Online reviews are everywhere - you see them on major shopping websites; Amazon, Overstock, JC Penny and on review websites; Yelp, Google Places, CitySearch, Kudzu and more. Jane and John Doe voicing their opinion - the trend is growing rapidly. A review can make or break a decision to purchase, frequent a business or use a particular service. Local consumers are more likely to use a local business having read a positive online review. If you are a local business you need to be pro-active and come up with a plan on how you will handle online reviews. It's time to monitor what is said about your business, get listed on the top review sites, ask for reviews and respond and interact with your customers. Here's a simple "four step plan" to help you get started.

Step 1: Monitor reviews

You can use Google Alerts to monitor anything on the Web including your business. Go to Google Alerts and fill in the your information. Emails are sent to you when Google finds new results such as web pages, newspaper articles, or blogs that match your search term. If someone writes a review about your business, you will receive an email from Google Alerts.

Step 2: Top 10 Review websites

Yelp, the most popular online review website, has 61 million monthly visitors and at the end of the third quarter last year had 22 million reviews online. Yelp, Google Places, CitySearch and other review websites give local businesses, with limited marketing budgets, the opportunity to market their products and services online. For example, Yelp allows business owners to claim their listings page, upload pictures, add business details and respond to reviews. Go and claim or add your business to the top online review websites. It is a great way to get your business in front of thousands of potential customers. Below is a list of the top 10 review websites from David Nihm's 2011 Local Search Ranking Factors report.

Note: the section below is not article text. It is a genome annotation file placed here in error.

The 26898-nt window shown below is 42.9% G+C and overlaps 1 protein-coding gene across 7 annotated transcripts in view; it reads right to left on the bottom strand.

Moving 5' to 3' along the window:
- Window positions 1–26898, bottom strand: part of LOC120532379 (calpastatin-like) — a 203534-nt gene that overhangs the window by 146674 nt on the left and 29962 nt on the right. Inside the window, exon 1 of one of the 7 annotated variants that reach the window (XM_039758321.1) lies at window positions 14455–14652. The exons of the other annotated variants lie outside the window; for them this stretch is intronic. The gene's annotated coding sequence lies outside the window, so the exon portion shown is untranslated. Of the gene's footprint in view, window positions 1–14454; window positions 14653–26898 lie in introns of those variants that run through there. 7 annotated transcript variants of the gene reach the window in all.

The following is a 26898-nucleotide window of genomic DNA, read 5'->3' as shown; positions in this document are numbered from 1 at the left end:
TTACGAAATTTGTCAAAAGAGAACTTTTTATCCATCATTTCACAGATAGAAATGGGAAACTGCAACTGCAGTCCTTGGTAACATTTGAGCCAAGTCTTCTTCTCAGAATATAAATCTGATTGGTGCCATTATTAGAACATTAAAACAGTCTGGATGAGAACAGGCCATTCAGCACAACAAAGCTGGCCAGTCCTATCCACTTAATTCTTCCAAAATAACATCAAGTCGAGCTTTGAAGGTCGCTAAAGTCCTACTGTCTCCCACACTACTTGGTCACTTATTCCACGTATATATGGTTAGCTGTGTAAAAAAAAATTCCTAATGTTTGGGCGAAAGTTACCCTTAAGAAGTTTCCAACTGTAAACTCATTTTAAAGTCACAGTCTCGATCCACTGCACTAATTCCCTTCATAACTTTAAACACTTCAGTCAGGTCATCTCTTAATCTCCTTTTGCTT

Note: All of these sites have a free listing.

Step 3: Ask for the review

Businesses that encourage and ask for online reviews will reach a wider audience. The best time to ask for a review is after you have delivered a product or service. Make is simple and easy. Here are a few ideas.

  • Have something printed up, a brochure or pamphlet, that asks for reviews and gives instructions. Keep it at the checkout counter or in a prominent place at your business and pass it out in bags or include with receipts. You can also try using QR codes which have become quite popular directing customers to a preferred review site.
  • Send a follow-up email after a purchase or servicing a customer about their experience with your company and invite them to post a review on your website or favorite review site.
  • Add a graphic or logo on your website asking for a review on your website or their favorite review site.
  • We recently started using the "Customer Reviews & Testimonials Plugin for WordPress". What's really nice is when someone leaves a review, it is not published on our website until we approve it. Reviews are Microformat enabled (hReview) and after posted will show up in Google's search engine results page.

For more ideas on asking for reviews, checkout "Ask For A Review" on the elSue blog.

Step 4: Respond to reviews

Responding to reviews lets your customers know there is a person behind the business that cares. It's also a great learning experience finding out what people like and what they don't like. Whether the review is positive or negative take the time to respond.

The 5 star review It doesn't take much to say "thank you" for a great review. The person that left the review spent more time going to the review site to write the review for you. It's a great way to interact with your customers. When I think of all the 5 star reviews I've seen on Google Places, I don't think I've ever seen a "thank you". Whether it's a mediocre 2-3 star or great 4-5 star review, respond. A simple "thank you" will do.

The negative review. Your business may have many great online reviews, but a negative review is inevitable. Negative reviews need to be addressed and you can do this by acknowledging them and providing a solution. It's how you address the negative review that's most important. I suggest you respond politely and propose to take it off line. This way it lets customers know your concerned and value their input.

Note: Google allows you to remove reviews you have posted on Google Places. If you have a negative review on Google Places and resolve the issue with the person that posted the review, you may want to ask them to remove it.

This is only the beginning. Online reviews have become the new trend. Consumers want to read what others have to say about products and services they intend to invest in. It would be great to hear your ideas on how your business is currently handling online reviews and what your plan is moving forward.

See also:


David Nihms 2011 Local Search Ranking Factors

Worcester Telegram Article: Business Learn to Cope With Online Reviews